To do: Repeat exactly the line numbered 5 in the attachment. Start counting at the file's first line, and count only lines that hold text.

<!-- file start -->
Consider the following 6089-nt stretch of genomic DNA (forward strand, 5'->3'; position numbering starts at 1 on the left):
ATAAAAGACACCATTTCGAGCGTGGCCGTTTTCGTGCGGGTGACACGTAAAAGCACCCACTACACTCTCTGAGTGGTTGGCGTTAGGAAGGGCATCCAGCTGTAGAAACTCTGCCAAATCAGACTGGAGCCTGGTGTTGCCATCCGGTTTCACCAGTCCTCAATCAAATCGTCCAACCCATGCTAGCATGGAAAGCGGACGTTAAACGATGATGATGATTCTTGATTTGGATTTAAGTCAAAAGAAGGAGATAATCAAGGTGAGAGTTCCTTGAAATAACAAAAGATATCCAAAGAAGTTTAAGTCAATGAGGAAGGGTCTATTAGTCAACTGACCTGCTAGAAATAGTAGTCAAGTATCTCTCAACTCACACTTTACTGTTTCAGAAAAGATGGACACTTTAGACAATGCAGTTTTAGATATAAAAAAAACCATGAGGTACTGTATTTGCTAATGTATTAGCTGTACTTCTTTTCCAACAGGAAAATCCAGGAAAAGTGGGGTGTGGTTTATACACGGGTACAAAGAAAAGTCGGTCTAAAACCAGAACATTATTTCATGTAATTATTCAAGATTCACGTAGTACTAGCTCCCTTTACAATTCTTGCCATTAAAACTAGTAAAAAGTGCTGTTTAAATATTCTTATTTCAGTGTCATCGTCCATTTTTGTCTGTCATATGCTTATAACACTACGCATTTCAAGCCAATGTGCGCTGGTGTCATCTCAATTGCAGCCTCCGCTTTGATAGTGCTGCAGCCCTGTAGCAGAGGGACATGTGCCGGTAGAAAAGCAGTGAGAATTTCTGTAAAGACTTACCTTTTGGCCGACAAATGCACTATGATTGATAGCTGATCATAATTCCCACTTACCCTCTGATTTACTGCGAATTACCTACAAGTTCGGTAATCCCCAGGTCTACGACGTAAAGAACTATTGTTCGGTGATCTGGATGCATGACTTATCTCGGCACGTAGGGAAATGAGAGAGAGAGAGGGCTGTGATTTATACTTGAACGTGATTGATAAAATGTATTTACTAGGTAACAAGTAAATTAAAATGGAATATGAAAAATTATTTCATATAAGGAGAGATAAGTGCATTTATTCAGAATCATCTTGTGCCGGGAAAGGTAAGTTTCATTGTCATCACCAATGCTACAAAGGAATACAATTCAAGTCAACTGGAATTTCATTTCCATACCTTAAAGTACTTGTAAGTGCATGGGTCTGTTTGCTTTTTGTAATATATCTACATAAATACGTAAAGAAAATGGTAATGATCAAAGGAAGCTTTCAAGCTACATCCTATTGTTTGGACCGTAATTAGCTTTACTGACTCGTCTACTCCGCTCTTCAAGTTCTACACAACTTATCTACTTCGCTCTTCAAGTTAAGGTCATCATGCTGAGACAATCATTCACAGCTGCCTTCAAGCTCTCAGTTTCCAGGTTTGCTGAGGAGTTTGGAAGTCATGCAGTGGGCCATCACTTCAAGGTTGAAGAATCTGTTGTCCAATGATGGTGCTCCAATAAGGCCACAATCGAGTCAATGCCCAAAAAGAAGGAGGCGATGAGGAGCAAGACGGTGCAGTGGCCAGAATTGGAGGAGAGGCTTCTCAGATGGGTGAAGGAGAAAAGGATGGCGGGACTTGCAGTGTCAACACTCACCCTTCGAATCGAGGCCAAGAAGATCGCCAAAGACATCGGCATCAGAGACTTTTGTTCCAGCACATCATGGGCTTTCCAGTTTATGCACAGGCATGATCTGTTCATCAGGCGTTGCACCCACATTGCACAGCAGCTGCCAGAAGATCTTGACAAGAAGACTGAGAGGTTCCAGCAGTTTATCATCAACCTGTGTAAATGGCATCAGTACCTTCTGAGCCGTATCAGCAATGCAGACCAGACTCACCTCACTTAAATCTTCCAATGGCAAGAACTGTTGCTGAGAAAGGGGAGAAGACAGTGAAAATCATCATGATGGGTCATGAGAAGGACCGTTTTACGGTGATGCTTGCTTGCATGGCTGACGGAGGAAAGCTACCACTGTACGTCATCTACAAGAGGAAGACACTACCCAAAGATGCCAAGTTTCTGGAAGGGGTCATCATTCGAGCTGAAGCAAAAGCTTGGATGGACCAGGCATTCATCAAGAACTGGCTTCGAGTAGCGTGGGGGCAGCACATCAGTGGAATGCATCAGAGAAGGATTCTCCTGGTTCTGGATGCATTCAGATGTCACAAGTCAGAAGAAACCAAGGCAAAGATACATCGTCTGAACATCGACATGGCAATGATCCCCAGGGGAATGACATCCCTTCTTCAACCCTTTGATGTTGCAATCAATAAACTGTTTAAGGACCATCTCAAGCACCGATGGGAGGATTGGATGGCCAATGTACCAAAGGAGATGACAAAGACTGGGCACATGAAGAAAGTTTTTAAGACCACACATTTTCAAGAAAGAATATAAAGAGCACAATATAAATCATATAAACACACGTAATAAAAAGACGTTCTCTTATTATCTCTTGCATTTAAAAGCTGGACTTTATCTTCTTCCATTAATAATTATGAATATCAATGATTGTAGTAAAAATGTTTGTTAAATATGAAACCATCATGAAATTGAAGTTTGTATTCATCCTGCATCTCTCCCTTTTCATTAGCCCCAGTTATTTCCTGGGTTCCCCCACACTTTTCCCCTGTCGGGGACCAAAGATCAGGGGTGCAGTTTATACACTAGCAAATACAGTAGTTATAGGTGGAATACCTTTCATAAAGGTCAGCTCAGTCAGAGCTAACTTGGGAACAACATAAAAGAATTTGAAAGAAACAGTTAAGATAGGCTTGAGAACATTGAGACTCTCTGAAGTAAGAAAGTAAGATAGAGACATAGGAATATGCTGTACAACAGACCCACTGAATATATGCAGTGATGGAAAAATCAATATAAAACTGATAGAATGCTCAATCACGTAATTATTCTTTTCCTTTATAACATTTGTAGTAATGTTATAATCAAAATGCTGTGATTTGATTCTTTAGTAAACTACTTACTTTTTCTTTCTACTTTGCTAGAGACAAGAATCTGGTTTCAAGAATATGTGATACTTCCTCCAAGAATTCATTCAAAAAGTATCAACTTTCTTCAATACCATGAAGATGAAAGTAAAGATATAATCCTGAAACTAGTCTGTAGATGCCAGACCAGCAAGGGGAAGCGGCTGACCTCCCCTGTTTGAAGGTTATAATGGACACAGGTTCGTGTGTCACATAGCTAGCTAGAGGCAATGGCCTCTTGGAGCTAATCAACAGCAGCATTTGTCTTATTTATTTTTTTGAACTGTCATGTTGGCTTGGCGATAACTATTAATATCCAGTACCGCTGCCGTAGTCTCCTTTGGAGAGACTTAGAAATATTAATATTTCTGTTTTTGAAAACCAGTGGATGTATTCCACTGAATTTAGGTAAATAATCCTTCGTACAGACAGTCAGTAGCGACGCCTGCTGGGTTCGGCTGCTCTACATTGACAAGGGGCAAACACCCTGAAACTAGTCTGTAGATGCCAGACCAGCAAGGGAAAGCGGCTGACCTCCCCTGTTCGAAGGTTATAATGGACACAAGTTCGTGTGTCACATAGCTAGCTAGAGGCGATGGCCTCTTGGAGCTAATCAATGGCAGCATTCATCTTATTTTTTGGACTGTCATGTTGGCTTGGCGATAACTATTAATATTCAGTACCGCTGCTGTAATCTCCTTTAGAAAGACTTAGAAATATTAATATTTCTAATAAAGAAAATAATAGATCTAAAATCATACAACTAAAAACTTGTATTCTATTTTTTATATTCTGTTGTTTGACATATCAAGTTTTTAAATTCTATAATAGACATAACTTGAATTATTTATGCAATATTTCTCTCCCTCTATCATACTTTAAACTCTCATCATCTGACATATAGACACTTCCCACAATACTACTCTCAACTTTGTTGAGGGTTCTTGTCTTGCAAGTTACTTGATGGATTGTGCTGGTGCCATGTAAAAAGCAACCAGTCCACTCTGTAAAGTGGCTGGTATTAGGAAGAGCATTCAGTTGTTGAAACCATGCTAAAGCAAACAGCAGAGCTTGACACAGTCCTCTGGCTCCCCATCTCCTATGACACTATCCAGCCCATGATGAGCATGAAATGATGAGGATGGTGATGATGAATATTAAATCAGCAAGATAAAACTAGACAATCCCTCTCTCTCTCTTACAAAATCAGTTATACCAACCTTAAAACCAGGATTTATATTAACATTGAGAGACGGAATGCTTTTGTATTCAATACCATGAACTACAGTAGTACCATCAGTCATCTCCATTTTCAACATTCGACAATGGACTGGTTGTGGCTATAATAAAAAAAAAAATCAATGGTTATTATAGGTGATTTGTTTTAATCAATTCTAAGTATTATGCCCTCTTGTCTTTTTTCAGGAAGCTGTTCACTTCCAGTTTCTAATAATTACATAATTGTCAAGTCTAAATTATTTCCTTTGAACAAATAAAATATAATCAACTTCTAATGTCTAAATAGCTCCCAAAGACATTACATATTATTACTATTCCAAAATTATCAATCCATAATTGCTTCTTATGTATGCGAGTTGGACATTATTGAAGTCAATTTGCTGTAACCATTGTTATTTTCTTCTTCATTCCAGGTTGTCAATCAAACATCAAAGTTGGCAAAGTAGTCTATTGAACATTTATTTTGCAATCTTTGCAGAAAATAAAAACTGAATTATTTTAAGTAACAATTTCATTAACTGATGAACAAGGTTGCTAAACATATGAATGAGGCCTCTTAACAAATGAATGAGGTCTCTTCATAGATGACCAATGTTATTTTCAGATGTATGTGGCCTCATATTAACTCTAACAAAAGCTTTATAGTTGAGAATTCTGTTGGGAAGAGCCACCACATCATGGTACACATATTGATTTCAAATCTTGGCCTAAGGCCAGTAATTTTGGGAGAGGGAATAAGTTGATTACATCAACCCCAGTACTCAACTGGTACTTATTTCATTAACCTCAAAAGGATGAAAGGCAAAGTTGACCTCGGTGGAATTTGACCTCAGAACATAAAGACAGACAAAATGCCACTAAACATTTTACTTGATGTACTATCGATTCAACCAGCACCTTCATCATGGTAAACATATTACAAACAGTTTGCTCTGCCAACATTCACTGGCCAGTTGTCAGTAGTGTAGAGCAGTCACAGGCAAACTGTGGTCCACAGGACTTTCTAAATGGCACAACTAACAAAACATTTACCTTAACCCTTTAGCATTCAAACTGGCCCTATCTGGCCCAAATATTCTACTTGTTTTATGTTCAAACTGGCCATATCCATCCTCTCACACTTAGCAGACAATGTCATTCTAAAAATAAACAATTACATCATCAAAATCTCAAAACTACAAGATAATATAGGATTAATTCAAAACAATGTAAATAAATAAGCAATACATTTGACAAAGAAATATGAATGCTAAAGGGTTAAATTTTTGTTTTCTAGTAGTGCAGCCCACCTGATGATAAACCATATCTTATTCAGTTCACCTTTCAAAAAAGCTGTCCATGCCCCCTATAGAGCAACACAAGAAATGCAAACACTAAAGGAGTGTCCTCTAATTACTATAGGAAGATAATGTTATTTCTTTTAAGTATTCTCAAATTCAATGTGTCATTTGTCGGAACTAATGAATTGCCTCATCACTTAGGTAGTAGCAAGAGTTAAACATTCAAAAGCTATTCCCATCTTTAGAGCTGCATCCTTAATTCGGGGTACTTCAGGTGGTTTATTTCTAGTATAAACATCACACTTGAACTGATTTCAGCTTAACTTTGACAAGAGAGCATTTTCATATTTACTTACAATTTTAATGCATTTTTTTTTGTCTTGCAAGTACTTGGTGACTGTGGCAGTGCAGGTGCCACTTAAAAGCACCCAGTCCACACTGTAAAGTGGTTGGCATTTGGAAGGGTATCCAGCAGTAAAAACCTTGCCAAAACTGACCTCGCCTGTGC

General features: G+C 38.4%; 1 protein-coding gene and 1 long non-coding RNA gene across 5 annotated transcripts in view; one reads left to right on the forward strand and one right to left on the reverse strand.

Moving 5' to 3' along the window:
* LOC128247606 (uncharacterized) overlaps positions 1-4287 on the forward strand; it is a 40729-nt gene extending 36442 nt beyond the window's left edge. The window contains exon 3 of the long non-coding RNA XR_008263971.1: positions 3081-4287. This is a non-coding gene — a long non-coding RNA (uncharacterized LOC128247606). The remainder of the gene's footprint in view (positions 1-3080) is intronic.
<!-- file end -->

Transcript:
* LOC128247606 (uncharacterized) overlaps positions 1-4287 on the forward strand; it is a 40729-nt gene extending 36442 nt beyond the window's left edge. The window contains exon 3 of the long non-coding RNA XR_008263971.1: positions 3081-4287. This is a non-coding gene — a long non-coding RNA (uncharacterized LOC128247606). The remainder of the gene's footprint in view (positions 1-3080) is intronic.